12-14 December 2023
On 24 to 26 October 2007 APIC held its 10th European Conference on Active Pharmaceutical Ingredients. More than 200 participants from 25 countries met in Warsaw in order to discuss current and future regulatory requirements.
An important and intensively discussed subject was the traceability in the supply chain from the API manufacturer to the "end user" - in this case to the manufacturer of finished medicinal products who uses the active ingredient in the final dosage form. The task of tracing this supply chain back without gaps can be especially difficult if several distributors and/or repackers have been involved. The responsibility for this task lies with the holder of the manufacturing authorisation for the finished medicinal product, in particular with their Qualified Person, who is responsible for releasing the medicinal product to the market and ensures the qualification of the active ingredient manufacturers, including their compliance with GMP, by means of an audit programme. The EU Commission has instructed the individual inspectorates of the EU member states to check how well this self-regulation within the framework of responsibility of the manufacturers of finished medicinal products works in practice. Francois-Xavier Lery from the European Medicines Agency (EMEA) presented the results of this examination at the conference. He focused on the quality of the audit reports, the competence of the auditors, the involvement of distributors and the traceability of the active ingredient source. He concluded that a majority (no percentage given) of manufacturers is adhering rather well to the new requirements while others should still improve significantly.
Further highlights of the conference:
1. Since January 2007, genotoxic impurities are being regulated by means of a new guideline issued by EMEA. Diana van Riet-Nales from the "National Institute for Public Health and Environment", the supervisory authority in the Netherlands, reported about the current state of the discussion and clarified the interpretation and implementation of this regulation.
2. In order to obtain a “Certificate of Suitability” (CEP), which confirms that the Ph. Eur. Monograph – often in combination with additional tests included in the CEP - is suitable controlling the quality of the active ingredient, some of the API manufacturers also have to undergo inspections co-ordinated by the European Directorate for the Quality of Medicines and Health Care (EDQM). In her presentation on EDQM’s inspection programme Hélène Bruguera highlighted the most frequent deficiencies that have been identified within the framework of such CEP inspections.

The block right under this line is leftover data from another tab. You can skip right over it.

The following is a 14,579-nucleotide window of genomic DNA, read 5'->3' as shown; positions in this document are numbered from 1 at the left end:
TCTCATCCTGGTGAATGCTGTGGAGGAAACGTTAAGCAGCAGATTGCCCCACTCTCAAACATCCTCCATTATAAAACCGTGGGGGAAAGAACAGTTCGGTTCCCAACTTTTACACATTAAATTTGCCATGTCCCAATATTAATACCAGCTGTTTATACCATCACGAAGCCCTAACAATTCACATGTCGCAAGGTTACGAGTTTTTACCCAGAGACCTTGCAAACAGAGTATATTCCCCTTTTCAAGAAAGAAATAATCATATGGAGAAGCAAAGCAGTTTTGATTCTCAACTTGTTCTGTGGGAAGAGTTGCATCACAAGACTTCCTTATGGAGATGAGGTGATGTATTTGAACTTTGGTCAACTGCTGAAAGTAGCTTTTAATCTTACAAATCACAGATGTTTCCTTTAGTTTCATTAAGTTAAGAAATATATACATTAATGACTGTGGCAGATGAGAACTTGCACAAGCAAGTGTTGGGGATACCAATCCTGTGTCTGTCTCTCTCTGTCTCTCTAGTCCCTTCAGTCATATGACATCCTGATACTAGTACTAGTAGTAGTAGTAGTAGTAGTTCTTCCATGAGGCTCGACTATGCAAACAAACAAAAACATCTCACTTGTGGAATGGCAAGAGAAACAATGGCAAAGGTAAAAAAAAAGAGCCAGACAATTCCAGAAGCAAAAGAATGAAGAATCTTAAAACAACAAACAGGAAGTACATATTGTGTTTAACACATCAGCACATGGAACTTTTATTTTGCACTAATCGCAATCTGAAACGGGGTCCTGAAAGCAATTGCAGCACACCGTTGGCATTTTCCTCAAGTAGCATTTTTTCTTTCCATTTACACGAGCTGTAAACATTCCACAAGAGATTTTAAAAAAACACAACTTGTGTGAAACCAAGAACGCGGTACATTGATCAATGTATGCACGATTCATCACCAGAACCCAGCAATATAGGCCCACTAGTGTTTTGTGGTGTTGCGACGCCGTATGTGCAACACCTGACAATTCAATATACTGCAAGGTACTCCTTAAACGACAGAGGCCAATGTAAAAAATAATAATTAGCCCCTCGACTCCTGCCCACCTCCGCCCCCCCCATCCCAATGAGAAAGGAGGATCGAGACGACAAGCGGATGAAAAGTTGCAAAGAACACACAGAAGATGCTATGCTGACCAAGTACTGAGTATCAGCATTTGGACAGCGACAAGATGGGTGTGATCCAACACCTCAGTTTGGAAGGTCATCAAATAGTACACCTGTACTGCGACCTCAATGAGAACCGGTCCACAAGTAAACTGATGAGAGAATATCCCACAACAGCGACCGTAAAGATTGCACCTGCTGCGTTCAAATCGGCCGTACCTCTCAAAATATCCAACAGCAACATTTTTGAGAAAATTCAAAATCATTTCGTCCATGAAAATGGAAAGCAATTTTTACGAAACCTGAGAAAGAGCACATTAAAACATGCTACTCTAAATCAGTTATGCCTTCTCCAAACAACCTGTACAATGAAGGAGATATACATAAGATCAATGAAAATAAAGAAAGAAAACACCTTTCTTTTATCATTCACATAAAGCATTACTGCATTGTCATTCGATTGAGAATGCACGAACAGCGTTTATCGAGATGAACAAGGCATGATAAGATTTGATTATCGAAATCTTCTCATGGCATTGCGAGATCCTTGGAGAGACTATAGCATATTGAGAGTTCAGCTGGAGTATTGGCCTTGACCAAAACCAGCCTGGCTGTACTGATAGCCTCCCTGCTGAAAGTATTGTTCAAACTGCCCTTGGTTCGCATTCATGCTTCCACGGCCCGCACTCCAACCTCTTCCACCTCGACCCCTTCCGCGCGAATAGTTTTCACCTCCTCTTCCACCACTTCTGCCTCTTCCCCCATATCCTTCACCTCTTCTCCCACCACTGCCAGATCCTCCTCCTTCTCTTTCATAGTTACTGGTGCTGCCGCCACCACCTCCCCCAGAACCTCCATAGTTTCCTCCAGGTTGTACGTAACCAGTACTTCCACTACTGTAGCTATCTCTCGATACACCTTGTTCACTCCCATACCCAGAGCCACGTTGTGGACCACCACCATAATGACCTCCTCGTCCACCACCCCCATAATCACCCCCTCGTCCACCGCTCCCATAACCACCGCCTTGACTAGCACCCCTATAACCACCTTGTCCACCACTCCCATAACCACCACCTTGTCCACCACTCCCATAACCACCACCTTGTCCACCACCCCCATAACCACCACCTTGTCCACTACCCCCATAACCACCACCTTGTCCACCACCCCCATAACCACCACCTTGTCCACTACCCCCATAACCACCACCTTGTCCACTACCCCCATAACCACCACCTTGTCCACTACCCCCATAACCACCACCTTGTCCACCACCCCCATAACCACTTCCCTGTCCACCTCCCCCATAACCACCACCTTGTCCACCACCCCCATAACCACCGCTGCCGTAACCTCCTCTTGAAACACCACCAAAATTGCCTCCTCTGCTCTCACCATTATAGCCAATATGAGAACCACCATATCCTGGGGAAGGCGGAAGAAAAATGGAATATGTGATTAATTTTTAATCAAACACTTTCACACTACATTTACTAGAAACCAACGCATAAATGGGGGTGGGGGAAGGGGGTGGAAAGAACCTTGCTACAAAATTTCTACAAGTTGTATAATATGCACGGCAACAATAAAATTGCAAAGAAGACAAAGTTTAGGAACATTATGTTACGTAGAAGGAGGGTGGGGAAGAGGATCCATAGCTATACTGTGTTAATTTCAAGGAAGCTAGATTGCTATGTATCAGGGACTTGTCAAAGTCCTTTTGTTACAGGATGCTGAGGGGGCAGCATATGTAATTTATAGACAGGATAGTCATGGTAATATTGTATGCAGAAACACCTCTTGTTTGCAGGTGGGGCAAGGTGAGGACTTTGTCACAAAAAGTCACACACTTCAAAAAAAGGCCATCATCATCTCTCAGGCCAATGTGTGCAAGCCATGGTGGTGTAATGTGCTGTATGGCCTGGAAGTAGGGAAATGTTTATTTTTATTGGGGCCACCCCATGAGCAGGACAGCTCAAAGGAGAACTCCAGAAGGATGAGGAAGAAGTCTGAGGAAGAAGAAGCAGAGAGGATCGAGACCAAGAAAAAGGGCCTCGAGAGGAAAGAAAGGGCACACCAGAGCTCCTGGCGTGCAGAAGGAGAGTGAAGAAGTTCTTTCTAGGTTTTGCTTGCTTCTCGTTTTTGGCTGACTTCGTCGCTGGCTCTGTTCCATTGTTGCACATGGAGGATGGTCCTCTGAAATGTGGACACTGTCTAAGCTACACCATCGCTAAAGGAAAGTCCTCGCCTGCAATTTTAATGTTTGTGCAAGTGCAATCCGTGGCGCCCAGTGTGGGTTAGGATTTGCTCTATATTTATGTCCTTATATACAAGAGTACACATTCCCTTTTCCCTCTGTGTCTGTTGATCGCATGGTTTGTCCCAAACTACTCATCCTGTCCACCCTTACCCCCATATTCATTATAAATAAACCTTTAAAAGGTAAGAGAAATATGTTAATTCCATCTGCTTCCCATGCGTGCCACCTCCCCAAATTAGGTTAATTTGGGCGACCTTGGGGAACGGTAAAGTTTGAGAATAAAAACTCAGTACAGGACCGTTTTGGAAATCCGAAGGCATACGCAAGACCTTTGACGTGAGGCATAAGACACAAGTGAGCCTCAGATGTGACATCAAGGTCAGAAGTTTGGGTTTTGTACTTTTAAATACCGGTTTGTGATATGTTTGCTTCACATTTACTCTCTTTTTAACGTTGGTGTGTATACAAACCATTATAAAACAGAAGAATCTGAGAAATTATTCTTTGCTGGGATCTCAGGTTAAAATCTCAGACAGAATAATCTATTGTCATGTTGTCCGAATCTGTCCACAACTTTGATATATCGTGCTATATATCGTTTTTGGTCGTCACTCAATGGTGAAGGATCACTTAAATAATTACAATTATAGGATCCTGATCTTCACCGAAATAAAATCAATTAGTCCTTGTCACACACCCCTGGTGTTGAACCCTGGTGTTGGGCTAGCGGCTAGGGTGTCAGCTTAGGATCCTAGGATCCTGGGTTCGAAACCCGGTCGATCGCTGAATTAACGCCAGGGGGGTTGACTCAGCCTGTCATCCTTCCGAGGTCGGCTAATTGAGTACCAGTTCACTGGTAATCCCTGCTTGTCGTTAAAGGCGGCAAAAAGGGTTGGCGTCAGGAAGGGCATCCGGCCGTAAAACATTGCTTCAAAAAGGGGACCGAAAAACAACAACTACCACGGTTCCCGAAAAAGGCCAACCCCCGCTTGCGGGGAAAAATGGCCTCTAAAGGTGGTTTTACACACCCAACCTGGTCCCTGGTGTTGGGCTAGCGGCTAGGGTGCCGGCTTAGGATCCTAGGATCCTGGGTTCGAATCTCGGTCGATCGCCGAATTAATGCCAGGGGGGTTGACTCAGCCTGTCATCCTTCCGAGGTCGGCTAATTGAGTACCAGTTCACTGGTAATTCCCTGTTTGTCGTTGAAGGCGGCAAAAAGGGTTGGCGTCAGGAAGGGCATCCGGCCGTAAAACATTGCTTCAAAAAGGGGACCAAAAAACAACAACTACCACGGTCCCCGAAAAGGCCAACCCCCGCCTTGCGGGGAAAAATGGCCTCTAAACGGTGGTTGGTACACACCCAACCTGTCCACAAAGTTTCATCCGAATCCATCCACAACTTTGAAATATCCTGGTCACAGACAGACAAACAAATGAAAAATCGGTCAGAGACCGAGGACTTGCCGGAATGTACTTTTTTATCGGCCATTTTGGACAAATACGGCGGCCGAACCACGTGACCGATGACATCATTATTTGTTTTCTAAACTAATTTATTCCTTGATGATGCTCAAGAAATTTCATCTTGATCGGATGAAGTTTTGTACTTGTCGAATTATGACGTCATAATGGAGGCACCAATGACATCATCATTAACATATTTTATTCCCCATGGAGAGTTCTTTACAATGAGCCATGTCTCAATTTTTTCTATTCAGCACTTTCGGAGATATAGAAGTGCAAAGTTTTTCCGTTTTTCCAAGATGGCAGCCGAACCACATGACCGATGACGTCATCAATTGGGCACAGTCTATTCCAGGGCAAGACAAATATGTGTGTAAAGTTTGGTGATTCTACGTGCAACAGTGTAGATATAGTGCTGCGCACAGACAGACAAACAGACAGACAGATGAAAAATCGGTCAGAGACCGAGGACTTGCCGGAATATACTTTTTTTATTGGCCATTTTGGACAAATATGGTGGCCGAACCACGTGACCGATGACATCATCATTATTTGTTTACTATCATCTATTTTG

3. In the near future a revised version of the EU Variations Regulations will be issued. The intention is to harmonise the requirements and procedures throughout the EU and to reduce the administrative workload both on the part of the registration authorities and on the part of the industry. Nicolas Rossignol presented the state of play of this important initiative on behalf of the European Commission.
4. Another key topic at the conference was "Quality by Design" (QbD) or Q8 within the ICH framework. In his lecture on the status of current FDA quality initiatives Dr Moheb Nasr pointed out how both the manufacturer of APIs and the authorities may benefit from the application of QbD concepts.
5. Extensive information on the GMP situation at manufacturers of APIs in China was presented by Dr. Sun Yueping of a leading GMP Consultancy in China. The lecture included focus on current problems occurring regarding exportation of non-complaint APIs manufactured by non-licensed Chinese manufacturers (and the role of European traders in this business) and views on how to resolve these important issues.
Once more the conference offered a wealth of new information to the delegates. The high quality of the lectures given by key representatives from both industry and authorities combined with the willingness to discuss matters in all openness, resulted in this event again contributing much to a further increase in mutual understanding between the API industry and the supervisory and registration authorities. Many of the new developments reported at this conference are snapshots, so we all looking forward to what the 11th APIC Conference, to be held in Paris from 22 to 24 October 2008, will bring. (www.api-conference.org)
Dr Gerhard Becker